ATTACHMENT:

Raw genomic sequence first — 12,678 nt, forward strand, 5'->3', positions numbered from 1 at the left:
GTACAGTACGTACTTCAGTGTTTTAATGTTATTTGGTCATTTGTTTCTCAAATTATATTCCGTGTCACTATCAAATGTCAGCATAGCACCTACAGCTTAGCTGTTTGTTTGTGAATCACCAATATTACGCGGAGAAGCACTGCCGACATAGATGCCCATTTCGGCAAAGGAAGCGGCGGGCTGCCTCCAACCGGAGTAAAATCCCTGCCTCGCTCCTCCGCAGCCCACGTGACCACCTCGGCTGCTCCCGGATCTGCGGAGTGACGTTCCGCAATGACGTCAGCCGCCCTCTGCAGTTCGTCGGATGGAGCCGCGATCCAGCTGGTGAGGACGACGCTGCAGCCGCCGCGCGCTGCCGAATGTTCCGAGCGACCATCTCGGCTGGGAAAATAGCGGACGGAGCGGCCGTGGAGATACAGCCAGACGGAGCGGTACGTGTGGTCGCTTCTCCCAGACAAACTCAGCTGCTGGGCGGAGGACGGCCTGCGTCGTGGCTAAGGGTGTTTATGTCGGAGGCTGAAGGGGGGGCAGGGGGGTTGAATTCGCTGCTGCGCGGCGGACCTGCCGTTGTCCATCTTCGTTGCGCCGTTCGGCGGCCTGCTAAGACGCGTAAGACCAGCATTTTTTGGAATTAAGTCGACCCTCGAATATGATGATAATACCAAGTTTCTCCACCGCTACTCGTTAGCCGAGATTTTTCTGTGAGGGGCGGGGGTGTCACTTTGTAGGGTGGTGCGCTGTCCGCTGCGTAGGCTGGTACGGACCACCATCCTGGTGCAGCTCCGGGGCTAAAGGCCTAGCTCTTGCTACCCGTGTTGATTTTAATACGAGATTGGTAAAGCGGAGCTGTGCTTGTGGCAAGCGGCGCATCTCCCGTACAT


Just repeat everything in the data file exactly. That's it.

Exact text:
Raw genomic sequence first — 12,678 nt, forward strand, 5'->3', positions numbered from 1 at the left:
GTACAGTACGTACTTCAGTGTTTTAATGTTATTTGGTCATTTGTTTCTCAAATTATATTCCGTGTCACTATCAAATGTCAGCATAGCACCTACAGCTTAGCTGTTTGTTTGTGAATCACCAATATTACGCGGAGAAGCACTGCCGACATAGATGCCCATTTCGGCAAAGGAAGCGGCGGGCTGCCTCCAACCGGAGTAAAATCCCTGCCTCGCTCCTCCGCAGCCCACGTGACCACCTCGGCTGCTCCCGGATCTGCGGAGTGACGTTCCGCAATGACGTCAGCCGCCCTCTGCAGTTCGTCGGATGGAGCCGCGATCCAGCTGGTGAGGACGACGCTGCAGCCGCCGCGCGCTGCCGAATGTTCCGAGCGACCATCTCGGCTGGGAAAATAGCGGACGGAGCGGCCGTGGAGATACAGCCAGACGGAGCGGTACGTGTGGTCGCTTCTCCCAGACAAACTCAGCTGCTGGGCGGAGGACGGCCTGCGTCGTGGCTAAGGGTGTTTATGTCGGAGGCTGAAGGGGGGGCAGGGGGGTTGAATTCGCTGCTGCGCGGCGGACCTGCCGTTGTCCATCTTCGTTGCGCCGTTCGGCGGCCTGCTAAGACGCGTAAGACCAGCATTTTTTGGAATTAAGTCGACCCTCGAATATGATGATAATACCAAGTTTCTCCACCGCTACTCGTTAGCCGAGATTTTTCTGTGAGGGGCGGGGGTGTCACTTTGTAGGGTGGTGCGCTGTCCGCTGCGTAGGCTGGTACGGACCACCATCCTGGTGCAGCTCCGGGGCTAAAGGCCTAGCTCTTGCTACCCGTGTTGATTTTAATACGAGATTGGTAAAGCGGAGCTGTGCTTGTGGCAAGCGGCGCATCTCCCGTACAT